Tracing the origins of cannabis just got personal.
A worker tends to cannabis plants growing at the Perennial Holistic Wellness Center which is a medicinal marijuana dispensary in Los Angeles, California on March 24, 2017. (Photo by Mark Ralston/AFP via Getty Images)
Would you smoke weed sprayed with DNA? That’s a question legal cannabis lovers may soon be asking themselves if a company called Applied DNA Sciences has its way. They want to use DNA tracking technology to help the cannabis industry fight the black market, by offering a tamper-proof tag that can verify the origins of any pot it’s applied to. The company, a veteran of the genetic tracking and security industry, recently announced a partnership with TheraCann, a major cannabis consulting firm.
Spraying pot plants with DNA tracking particles sounds freaky, but the synthetic particles they use have been verified as Generally Recognized as Safe (GRAS), which is the FDA’s way of saying something ain’t gonna kill you, in any amount. There also aren’t that many particles, to begin with. They’re small, short sequences of DNA, and the amount that ends up on the final cannabis product is in the parts per billion.
“To put it in perspective,” said Gordon Hope, the company’s Director of Cannabis Business Development, “the chances are that if any of us had breakfast, we took in 100,000 times more DNA than we’d ever take in smoking or eating 100 lbs of [this] cannabis.”
Essentially, there’s no way you’d ever notice it. But to anyone with the right testing equipment, those tiny DNA tracking tags could be very interesting.
“If there was a drug bust and someone grabbed 10,000 pounds of marijuana, it’s going to be wrapped in anything but retail packaging,” Hope explained. “So what good is packaging at that point? The cops doing this drug bust, they would love to be able to at least test it and find out whether it’s legal or not. They could run a test for the United States tag and if it came up positive, they’d know it came from somewhere in the United States, from a legal source.”
The system Hope outlined would get even more specific than that, providing DNA tracking tags specific to individual farms. And, he noted, they’ve been able to detect the tags after processing, in products like wax, shatter, and Rick Simpson Oil. That may not be true of all processed products, like distillate, but Hope is optimistic about the tags’ survivability overall. Once applied, it would mark every part of the plant with a tag containing information about its origins.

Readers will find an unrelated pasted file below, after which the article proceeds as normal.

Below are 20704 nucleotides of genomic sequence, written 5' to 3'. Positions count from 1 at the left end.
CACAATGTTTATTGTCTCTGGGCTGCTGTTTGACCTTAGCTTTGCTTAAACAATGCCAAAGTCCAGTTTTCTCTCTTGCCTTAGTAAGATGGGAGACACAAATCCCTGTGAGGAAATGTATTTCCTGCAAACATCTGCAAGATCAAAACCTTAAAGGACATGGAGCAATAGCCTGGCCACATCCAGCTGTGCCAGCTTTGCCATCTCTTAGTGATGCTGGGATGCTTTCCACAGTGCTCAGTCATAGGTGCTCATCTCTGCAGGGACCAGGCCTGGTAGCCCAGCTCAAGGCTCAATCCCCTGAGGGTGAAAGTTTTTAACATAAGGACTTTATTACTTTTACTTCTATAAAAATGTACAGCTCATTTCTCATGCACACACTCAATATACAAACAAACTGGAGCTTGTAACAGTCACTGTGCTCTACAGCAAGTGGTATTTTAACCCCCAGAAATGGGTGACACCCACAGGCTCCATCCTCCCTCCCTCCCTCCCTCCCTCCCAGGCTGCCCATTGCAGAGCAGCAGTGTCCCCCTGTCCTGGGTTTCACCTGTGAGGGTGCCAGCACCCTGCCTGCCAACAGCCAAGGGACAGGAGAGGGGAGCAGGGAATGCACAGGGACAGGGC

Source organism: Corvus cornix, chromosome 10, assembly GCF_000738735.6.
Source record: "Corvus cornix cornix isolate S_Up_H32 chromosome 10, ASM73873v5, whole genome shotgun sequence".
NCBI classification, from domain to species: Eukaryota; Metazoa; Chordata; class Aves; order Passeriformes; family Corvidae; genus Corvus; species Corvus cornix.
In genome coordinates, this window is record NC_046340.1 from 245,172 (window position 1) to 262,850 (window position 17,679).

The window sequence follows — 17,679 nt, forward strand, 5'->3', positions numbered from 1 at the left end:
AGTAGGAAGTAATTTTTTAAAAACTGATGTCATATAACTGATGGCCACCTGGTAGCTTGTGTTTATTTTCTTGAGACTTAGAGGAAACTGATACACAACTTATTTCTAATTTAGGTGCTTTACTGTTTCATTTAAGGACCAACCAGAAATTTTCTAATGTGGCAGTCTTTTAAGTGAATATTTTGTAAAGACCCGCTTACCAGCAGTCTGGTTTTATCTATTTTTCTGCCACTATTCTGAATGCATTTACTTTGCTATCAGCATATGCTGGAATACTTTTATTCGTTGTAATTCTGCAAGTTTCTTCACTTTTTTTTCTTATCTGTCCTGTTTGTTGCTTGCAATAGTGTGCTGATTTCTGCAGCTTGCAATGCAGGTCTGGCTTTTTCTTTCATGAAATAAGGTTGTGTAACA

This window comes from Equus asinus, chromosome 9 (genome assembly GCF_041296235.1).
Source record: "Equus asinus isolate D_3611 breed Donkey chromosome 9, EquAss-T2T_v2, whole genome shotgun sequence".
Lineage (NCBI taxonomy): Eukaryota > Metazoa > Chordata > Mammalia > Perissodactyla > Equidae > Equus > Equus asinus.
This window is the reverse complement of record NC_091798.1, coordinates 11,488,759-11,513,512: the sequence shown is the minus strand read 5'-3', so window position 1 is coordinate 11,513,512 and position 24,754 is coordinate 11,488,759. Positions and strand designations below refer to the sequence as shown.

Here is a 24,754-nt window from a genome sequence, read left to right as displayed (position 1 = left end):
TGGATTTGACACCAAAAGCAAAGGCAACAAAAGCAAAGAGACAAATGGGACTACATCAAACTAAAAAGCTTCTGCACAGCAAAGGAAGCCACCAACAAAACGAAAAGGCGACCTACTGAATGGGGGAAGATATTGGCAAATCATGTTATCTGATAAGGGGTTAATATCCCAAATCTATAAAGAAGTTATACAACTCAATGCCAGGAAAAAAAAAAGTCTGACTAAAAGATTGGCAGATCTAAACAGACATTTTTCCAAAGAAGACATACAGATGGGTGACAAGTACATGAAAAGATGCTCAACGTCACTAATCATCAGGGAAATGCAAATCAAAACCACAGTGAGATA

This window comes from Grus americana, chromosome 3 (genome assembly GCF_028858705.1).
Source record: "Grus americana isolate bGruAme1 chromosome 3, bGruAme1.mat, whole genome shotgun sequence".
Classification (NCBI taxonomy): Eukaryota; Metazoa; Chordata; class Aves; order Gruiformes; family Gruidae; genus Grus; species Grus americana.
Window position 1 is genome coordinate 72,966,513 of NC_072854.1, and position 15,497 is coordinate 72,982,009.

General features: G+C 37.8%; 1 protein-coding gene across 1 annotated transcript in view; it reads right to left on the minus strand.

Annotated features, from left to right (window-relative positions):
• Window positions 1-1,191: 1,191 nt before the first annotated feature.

Applied DNA Sciences’ authentication technology comes from the cotton industry, where they’ve tagged over 200 million pounds of cotton, helping ensure those fancy sheets at Bed Bath & Beyond are pure Pima cotton. But the cannabis industry, Hope says, seemed like it was especially in need of their DNA tracking technology.
“It’s begging to be used!” he said. “If it’s working in something like cotton and bedsheets, it certainly has a tremendously more impressive value proposition when you’re talking about medicines. So people know they’re dealing with a clean product if they’re putting it in their body.”
As they’ve done in cotton, they hope to roll out a “CertainT” label that tells consumers that the product they’re buying has been verified via DNA tracking to be from a legal grower or processor, and therefore has been through the state-mandated quality assurance testing. But there’s also the matter of diversion, in which legal growers sneak their products into the black market, hoping to get much higher prices in non-legal states.
As reported by Herb, Washington State just caught its first big diversion scheme. Diversion has also been an ongoing issue in Oregon. Hope was quick to point out that it’s shaping up to be one in California as well. This is where DNA tracking comes in.
“California produced 13.2 million pounds [of cannabis] in 2017,” Hope said. “By their own admission, 65 percent to 70 percent of it left the state. So do you think there’s a problem trying to control it? Duh.”
That massive oversupply of cannabis creates quite the market incentive for growers to go out of state, especially when cannabis can fetch as much as $4000 per pound in cities like Chicago. Requiring growers to tag their products with a permanent DNA tracking tag could make that a much less attractive option.